News | Oct. 21, 2015

Crime Prevention Month campaign focuses on fraud, theft in the workplace

By Amanda Neumann DLA Public Affairs

October is Crime Prevention Month and security officials in Defense Logistics Agency Installation Support are encouraging employees to help the agency combat crime, including theft and fraud, in the workplace.

According to the DLA Police Records Management System, the most common type of workplace crime is the petty theft of materials and goods such as office equipment and personal items.

Employees can mitigate theft risks by locking up personal items such as purses, wallets and cell phones, and ensuring workspaces are secure at the end of the workday, said Jerry Barb, a physical security specialist for DLA Installation Support, Security and Emergency Services.

Employees should be alert and report suspicious activities and situations to local authorities as soon as possible. These include:

-- Individuals loitering at or near government building entrances.

-- Personal vehicles left in no parking zones or in loading zones of buildings and warehouses.

-- People dressed inappropriately for the weather, such as wearing a heavy or long coat in hot weather, or those carrying full or bulky bags out of the building.

-- Individuals in secure areas during non-duty hours or in areas where they are not supposed to be.

-- Secure doors that are propped open and unattended.

If something seems strange or out of the ordinary, the first step employees should take is to report it to their supervisor, DLA Police or local law enforcement, said Lynzee Cranford, a DLA Installation Support physical security specialist for DLA Distribution in New Cumberland, Pennsylvania.

Tips from coworkers helped lead to the arrest of two DLA employees who were stealing at Cranford’s facility. The coworkers had noticed strange behavior and secure doors that were purposely being left unlocked.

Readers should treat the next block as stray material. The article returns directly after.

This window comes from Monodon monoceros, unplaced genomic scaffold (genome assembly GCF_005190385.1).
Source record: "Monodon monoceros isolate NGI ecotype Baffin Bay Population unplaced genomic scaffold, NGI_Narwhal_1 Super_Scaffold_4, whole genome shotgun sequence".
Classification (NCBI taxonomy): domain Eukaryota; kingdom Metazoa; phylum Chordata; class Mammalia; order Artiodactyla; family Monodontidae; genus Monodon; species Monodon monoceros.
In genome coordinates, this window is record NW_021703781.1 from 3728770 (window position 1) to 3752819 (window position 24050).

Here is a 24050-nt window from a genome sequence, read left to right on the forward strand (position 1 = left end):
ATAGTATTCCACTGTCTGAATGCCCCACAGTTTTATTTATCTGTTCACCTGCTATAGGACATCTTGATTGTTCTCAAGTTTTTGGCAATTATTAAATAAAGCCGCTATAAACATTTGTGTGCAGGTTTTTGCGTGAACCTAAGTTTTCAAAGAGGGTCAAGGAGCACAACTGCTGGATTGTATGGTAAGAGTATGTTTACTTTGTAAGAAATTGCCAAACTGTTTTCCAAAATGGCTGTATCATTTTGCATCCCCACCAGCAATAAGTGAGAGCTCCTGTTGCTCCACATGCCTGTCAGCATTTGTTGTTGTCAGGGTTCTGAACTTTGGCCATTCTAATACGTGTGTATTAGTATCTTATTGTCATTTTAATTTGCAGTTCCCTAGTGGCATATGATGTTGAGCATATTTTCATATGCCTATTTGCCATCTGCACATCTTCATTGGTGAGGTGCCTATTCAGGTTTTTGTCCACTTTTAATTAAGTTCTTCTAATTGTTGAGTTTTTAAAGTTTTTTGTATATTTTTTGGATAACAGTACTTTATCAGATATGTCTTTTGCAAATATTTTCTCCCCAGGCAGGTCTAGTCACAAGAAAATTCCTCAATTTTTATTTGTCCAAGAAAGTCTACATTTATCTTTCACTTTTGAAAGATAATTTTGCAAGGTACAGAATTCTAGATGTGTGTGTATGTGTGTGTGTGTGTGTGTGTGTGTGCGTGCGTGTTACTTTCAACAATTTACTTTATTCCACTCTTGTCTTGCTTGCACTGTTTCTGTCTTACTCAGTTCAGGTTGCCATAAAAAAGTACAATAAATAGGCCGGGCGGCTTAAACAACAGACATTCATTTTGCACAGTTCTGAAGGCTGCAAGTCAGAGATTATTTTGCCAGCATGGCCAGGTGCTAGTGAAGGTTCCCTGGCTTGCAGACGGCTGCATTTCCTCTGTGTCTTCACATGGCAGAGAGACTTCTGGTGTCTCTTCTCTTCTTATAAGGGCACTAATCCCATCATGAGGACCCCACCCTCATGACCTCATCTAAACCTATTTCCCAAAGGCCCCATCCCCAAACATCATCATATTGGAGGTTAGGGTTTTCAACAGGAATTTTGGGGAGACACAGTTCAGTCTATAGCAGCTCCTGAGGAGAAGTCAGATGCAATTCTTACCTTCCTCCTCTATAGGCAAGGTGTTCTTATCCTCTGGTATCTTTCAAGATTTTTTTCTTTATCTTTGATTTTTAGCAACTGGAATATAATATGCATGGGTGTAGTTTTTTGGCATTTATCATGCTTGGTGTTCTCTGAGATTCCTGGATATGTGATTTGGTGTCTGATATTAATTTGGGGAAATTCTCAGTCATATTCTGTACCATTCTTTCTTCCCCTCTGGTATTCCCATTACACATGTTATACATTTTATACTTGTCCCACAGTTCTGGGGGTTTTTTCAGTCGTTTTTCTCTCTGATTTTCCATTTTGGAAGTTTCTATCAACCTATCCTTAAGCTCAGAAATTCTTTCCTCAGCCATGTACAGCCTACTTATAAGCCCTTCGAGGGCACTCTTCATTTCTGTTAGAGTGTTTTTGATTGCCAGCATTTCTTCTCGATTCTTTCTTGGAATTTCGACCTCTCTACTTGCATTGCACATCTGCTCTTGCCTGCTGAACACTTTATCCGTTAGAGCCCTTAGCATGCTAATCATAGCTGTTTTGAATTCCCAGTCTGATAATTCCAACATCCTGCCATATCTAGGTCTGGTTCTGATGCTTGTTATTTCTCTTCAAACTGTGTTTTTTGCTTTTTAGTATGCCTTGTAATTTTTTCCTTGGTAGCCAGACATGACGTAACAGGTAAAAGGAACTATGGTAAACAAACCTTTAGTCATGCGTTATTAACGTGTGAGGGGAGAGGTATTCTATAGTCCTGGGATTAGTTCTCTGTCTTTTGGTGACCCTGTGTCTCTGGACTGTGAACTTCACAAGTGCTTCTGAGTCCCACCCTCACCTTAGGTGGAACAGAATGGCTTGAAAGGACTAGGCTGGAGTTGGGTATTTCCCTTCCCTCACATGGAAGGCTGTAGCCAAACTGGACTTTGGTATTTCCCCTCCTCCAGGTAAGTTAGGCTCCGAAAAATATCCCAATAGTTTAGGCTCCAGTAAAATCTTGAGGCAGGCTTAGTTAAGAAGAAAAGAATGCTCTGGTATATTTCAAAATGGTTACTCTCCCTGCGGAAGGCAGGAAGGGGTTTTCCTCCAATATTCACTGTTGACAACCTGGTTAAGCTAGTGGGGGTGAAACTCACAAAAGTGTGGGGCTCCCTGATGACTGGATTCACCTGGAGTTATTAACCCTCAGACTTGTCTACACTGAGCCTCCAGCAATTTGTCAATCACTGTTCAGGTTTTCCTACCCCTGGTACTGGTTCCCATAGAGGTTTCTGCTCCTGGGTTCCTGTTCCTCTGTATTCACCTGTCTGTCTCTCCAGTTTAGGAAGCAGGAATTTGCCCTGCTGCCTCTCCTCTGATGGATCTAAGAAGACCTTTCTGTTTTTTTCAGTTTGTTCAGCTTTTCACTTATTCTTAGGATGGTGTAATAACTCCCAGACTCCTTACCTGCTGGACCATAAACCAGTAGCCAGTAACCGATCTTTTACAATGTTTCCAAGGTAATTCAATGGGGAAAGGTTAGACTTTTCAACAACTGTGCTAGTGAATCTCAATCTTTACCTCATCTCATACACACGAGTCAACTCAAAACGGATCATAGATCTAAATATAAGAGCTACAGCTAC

“What we’ve noticed is that no one is comfortable reporting their coworkers,” Cranford said. “They don’t want to be the whistleblower; they don’t want to provide information; they just want to pretend like it didn’t happen. But we encourage employees, even if you’re not sure, to say something. We will take it seriously and we’ll look into it.”

Although there are protections for whistleblowers, if an employee notices something but wants to remain unnamed, the DLA Enterprise Hotline accepts anonymous submissions, said Michelle Jordan, assistant deputy inspector general, investigations division, for the DLA Office of the Inspector General.

More than 150 complaints have been received by the hotline since the beginning of the year, some of which have resulted in the more than 50 theft and fraud investigations opened in 2015.

Although DLA’s OIG and physical security offices have proactive measures in place to help prevent crime, the keen eyes of the workforce are the agency’s most useful assets, Barb said.

“Hopefully these examples will make everyone a little more aware,” he said. “The biggest thing is to report any type of suspicious activity, because that’s really what is going to help us catch it.”

Additional information:

-- National Crime Prevention Council

-- iWatch DLA